Today, I wanted to read a novel--not just any novel, but one I was sure would please me and make it a day well-spent. It didn't take me long to choose The Folded Leaf by William Maxwell, Random House, 1945. Since I came to Maxwell many years after his novels were published, there are several I haven't read yet. I save them for times like today.
The man is a master of the written word.
The poem below is a selection from Song of the Lotus Eaters by Tennyson, which Maxwell has placed as an epigraph to the novel, and from which he chose the title. I have also included the following four lines from the poem, which he did not use.
Then I chose the picture from a boat ride on Crooked River in Northern Michigan, since that is where I know the most profusion of leaves. And where apple trees grow wild in the woods and bear fruit!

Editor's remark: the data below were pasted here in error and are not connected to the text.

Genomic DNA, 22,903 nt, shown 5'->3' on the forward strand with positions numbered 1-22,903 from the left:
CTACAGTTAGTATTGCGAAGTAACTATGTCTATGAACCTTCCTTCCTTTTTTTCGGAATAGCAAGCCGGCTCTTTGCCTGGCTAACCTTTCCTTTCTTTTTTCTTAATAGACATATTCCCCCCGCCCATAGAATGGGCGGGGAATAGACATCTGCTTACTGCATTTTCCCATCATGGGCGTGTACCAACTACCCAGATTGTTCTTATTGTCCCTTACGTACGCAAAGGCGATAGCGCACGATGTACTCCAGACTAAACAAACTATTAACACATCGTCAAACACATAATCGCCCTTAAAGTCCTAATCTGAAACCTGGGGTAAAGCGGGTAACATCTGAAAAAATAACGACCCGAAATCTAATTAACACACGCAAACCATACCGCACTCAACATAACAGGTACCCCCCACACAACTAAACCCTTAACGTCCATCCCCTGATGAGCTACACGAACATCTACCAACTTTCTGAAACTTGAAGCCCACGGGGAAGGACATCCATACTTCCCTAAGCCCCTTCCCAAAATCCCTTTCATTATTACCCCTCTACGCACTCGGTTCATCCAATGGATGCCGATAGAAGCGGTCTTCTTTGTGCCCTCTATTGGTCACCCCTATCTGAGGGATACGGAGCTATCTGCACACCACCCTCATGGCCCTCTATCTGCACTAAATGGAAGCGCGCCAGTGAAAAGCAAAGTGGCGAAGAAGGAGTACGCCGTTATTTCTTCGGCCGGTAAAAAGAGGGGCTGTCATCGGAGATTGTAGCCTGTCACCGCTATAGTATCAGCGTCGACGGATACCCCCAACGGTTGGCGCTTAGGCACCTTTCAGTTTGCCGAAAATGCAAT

Lo! in the middle of the wood,
The folded leaf is woo'd from out the bud
With winds upon the branch, and there
Grows green and broad, and takes no care,
Sun-steep'd at noon, and in the moon
Nightly dew-fed; and turning yellow
Falls, and floats adown the air.
Lo! sweeten'd with the summer light,
The full-juiced apple, waxing over-mellow,
Drops in a silent autumn night.
All its allotted length of days,
The flower ripens in its place,
Ripens and fades, and falls, and hath no toil,
Fast-rooted in the fruitful soil.
Alfred, Lord Tennyson, 1833
What I would like you to notice about this is the seamless rhythmic beauty of the English language in poetic forms that characterized so much of the great Romantic and Victorian poetry. Musicality!